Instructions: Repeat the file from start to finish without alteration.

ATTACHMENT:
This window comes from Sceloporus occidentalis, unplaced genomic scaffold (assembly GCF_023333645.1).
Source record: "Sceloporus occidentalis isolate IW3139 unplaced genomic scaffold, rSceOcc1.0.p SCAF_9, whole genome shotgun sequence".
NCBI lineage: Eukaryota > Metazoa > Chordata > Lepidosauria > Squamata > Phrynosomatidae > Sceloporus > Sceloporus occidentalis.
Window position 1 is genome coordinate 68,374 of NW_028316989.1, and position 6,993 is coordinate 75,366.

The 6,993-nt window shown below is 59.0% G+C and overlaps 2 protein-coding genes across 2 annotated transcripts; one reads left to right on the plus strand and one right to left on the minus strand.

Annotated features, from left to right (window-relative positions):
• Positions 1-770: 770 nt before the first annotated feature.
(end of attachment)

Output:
This window comes from Sceloporus occidentalis, unplaced genomic scaffold (assembly GCF_023333645.1).
Source record: "Sceloporus occidentalis isolate IW3139 unplaced genomic scaffold, rSceOcc1.0.p SCAF_9, whole genome shotgun sequence".
NCBI lineage: Eukaryota > Metazoa > Chordata > Lepidosauria > Squamata > Phrynosomatidae > Sceloporus > Sceloporus occidentalis.
Window position 1 is genome coordinate 68,374 of NW_028316989.1, and position 6,993 is coordinate 75,366.

The 6,993-nt window shown below is 59.0% G+C and overlaps 2 protein-coding genes across 2 annotated transcripts; one reads left to right on the plus strand and one right to left on the minus strand.

Annotated features, from left to right (window-relative positions):
• Positions 1-770: 770 nt before the first annotated feature.